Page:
Hopefully, you will have had a chance to visit ‘The Paston Treasure: Riches of the known world’. This blockbuster exhibition was formed in partnership with the Centre for British Art in Yale Connecticut, who had their own Paston Treasure exhibition prior to ours, entitled ‘Microcosm of the known world’. It featured many of our star objects, such as the Ashwellthorpe triptych, a 17th century bearing cloth made from crimson silk velvet decorated with gold and silver lace and silver spangles (early version of sequins), a magnificent strombus shell cup and of course the Paston Treasure painting itself.
Before any loans could be transported to Yale, they all underwent thorough examination, photography and conservation treatment to ensure they were in a suitable condition for travel and display. Detailed condition reports were also produced by NMS conservators to enable both Yale and NMS to check that the objects arrived in the same condition as when they left.
The task of getting these wonderful, but incredibly vulnerable objects on display in the USA required a great deal of planning and consideration. Methods of transport had to be agreed upon, ferry or train? Cargo or combi-plane? Specialist packing crates were required. Customs and security implications all needed to be thought through, and all of it had to fit into the tight schedule of an exhibition install. In addition to the work of the exhibitions officer and conservators, many of these logistical problems are dealt with by specialist art moving companies, in this instance, it was Constantine Ltd. But to ensure the safe travel and installation of such a complex loan, a conservator from NMS was sent to courier the objects.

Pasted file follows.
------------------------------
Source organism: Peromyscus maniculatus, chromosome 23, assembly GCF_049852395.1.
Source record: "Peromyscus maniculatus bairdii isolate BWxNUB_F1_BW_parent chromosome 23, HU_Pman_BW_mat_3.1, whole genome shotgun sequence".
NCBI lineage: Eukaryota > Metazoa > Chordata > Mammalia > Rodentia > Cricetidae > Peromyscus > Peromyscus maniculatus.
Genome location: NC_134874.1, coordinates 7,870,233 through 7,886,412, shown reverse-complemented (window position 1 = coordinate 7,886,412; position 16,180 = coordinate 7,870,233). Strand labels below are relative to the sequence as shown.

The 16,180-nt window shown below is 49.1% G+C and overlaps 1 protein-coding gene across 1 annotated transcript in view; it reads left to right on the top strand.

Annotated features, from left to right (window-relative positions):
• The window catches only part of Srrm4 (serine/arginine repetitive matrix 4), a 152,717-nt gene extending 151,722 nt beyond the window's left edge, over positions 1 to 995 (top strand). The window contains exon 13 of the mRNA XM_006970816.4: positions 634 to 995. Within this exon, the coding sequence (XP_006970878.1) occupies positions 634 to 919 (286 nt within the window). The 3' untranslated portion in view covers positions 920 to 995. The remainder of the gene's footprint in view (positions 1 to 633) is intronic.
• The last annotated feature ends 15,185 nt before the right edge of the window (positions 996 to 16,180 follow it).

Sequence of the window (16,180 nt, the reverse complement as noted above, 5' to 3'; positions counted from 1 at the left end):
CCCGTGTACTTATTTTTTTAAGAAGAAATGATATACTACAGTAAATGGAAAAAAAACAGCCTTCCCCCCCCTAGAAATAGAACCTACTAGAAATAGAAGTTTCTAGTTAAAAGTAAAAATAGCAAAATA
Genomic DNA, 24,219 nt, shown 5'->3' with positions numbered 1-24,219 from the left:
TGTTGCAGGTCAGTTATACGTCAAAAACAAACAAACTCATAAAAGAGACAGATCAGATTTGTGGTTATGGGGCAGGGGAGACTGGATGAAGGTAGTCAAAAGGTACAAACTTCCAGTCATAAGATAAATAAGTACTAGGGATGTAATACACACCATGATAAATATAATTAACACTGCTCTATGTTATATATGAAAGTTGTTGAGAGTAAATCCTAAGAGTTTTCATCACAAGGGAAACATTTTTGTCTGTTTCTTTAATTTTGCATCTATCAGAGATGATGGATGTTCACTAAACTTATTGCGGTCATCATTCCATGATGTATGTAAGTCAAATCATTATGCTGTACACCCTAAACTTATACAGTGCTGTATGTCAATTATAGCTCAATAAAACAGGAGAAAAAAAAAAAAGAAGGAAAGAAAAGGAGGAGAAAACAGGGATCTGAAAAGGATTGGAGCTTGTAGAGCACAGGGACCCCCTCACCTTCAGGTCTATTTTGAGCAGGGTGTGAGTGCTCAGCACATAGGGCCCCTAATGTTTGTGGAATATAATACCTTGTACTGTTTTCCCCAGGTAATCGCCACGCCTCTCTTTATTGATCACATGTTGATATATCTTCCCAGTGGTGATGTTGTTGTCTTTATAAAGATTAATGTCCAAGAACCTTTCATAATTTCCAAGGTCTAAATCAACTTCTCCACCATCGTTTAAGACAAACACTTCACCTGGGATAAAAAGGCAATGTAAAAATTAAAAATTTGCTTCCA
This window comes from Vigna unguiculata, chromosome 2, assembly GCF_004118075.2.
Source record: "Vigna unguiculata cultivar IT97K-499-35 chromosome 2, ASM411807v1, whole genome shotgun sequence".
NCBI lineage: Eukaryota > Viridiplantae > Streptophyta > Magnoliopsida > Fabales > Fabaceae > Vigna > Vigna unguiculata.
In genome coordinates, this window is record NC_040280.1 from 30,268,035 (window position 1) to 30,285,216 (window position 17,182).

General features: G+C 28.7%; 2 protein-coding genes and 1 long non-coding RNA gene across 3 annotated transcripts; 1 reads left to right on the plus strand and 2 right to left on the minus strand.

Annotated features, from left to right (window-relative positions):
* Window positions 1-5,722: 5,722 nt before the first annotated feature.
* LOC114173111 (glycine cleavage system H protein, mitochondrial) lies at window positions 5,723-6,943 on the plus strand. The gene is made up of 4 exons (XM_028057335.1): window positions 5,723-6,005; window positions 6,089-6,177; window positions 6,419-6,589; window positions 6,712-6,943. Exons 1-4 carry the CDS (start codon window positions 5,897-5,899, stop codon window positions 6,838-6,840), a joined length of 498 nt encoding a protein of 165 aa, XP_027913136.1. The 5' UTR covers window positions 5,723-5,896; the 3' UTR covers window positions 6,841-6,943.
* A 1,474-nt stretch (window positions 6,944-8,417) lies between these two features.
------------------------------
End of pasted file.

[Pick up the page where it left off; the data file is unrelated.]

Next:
International couriering often sounds like a wonderful and enviable all-expenses paid adventure. This is partially true. There are always chances to see behind the scenes of different institutions, opportunistic trips out to see local sights and often fascinating glimpses into how cargo really gets from one place to another. But these are just a very small part of what is often a fairly arduous endeavour. For a complex loan such as this, involving different materials and large and vulnerable objects, there is a lot to consider. Other than the obvious travelling, late nights and early starts, there’s a huge amount of responsibility, paperwork, waiting in airports, cargo bays and queuing in trucks. However, the travelling and waiting around does sometimes get punctuated by interesting or entertaining incidences. During the Paston couriering, one learnt where the axes and rappelling ropes are kept in a cargo plane cockpit, just in case you have to abseil out of a hatch in the ceiling after an emergency landing! A late night time journey through illuminated New York was a magical interlude highlight.